This article is more than 1 year old
IR35 tax is a huge failure
Tiny tax take leaves controversial system in jeopardy
Opinion Under the Freedom of Information Act, the Professional Contractors Group has been able to find out how much tax the British government has raised from IR35.
IR35 was introduced in 2000, as a means for the Government to stamp out what it considered to be "disguised employee" arrangements, which reduced tax and national insurance payment of supposed freelancers by 25 per cent. The introduction of the tax caused uproar among UK contractors, especially in the tech and engineering industries, who operated alone as one-person companies or as two-person companies in partnership with wives or husbands.
Through its FOI request, the PCG has established that the Government raised just £9.2m from IR35 in the tax years 2002/3 to 2007/8. No wonder the Government said it didn’t know how much revenue it earned from IR35 when asked in Parliament and elsewhere.
It is raising just £1.5m a year from the tax, a tiny amount in terms of the overall tax burden. The Government had expected to raise £220m a year in National Insurance contributions alone, without even taking the extra income tax into account.
The Government must have noticed the big disparity between what it expected to raise and what it is getting - a fraction of one per cent of what it anticipated from the introduction of IR35. How many contractors can be paying this tax - a couple of thousand?
HMRC is spending an extra £1bn in chasing up tax evasion and you can see what a paltry amount it is collecting for its trouble. All the cases being fought in the High Court and at the Special and General Commissioners over IR35 have just been a monumental waste of effort.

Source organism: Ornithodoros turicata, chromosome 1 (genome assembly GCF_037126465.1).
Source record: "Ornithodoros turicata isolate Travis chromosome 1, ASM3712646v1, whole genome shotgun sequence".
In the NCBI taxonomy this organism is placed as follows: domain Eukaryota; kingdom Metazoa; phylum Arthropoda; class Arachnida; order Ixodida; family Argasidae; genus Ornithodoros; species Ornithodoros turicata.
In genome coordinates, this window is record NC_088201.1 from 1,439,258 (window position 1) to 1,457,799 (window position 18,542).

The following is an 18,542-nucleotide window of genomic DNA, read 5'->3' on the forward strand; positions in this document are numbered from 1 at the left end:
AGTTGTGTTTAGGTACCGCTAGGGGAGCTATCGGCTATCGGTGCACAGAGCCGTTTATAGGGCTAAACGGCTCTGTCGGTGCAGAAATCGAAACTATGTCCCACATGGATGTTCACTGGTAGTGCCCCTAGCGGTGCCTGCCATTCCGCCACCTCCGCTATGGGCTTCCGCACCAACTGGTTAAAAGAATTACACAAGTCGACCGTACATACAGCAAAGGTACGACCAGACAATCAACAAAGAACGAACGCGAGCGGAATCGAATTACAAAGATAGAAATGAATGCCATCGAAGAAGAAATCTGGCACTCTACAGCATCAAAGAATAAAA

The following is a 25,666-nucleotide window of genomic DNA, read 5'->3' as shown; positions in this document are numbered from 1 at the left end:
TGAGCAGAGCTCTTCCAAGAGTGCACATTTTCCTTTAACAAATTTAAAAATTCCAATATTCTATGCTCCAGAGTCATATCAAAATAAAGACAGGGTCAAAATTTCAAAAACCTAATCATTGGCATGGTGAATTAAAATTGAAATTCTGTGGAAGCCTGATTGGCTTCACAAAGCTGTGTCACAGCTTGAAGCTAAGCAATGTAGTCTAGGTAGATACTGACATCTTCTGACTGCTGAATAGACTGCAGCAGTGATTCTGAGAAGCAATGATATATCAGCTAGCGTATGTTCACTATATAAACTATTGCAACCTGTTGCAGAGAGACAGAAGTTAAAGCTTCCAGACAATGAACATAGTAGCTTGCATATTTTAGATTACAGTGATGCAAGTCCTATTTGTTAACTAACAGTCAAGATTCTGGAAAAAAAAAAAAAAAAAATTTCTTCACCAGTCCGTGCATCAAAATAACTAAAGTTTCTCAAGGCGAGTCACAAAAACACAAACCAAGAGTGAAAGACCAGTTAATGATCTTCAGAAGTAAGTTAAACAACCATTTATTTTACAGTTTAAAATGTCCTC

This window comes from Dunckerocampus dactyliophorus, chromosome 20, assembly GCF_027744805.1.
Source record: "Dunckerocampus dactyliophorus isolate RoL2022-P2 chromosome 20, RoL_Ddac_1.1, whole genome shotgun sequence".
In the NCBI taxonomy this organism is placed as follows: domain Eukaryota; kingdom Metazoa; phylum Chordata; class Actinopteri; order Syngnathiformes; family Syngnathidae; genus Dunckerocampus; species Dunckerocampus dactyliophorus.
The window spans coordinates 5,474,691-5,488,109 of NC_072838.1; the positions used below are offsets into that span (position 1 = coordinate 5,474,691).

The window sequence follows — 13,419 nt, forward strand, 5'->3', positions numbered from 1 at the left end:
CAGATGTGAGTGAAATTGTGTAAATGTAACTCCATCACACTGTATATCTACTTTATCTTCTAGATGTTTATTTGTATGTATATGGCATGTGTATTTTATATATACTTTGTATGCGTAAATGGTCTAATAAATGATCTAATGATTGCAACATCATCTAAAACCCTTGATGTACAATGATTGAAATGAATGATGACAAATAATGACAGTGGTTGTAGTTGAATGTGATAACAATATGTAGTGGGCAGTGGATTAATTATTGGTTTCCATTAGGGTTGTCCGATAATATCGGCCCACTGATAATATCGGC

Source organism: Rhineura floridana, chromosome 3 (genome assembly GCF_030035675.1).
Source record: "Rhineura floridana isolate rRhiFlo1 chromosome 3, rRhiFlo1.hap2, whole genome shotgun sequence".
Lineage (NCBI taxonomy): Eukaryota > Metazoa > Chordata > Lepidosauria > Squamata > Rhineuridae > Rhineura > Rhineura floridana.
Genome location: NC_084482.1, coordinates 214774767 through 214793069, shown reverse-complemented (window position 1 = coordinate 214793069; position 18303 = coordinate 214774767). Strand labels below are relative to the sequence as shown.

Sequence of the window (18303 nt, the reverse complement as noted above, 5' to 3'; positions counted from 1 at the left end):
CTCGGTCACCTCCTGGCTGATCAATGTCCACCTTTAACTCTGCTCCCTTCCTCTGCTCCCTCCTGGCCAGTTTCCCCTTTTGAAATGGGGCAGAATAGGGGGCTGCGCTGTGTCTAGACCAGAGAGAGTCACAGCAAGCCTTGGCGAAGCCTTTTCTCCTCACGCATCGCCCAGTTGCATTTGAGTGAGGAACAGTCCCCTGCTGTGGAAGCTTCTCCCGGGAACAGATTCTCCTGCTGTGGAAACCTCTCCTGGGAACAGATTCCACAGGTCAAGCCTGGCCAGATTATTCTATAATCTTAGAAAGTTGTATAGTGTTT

According to the PCG, HMRC has won just a handful of tax investigations out of thousands. Indeed, of the 1,468 IR35 investigations PCG has been involved with, HMRC proved additional tax was owed just six times. The Government can’t continue to waste its own time, and that of HMRC and countless IT contractors, over a tax that probably costs more to collect, with sundry litigation costs, than it brings in
When opposition MPs get a hold of this information, IR35 must be doomed. One cannot see the Conservatives deciding this tax is worth retaining when there is an opportunity promise its abolition and grab the votes of thousands of contractors across the country.
Surely the Government will have to drop IR35, now that the cat is out of the bag. The PCG has proved that the system as it stands is a miserable failure. It would be both obstinate and stupid to keep it.
We know that Gordon Brown is obstinate, but he’s not stupid. Watch the pressure for its abolition to mount.
Gerry Mclaughlin is the founder of IT Contractor, a portal for, yes, IT contractors.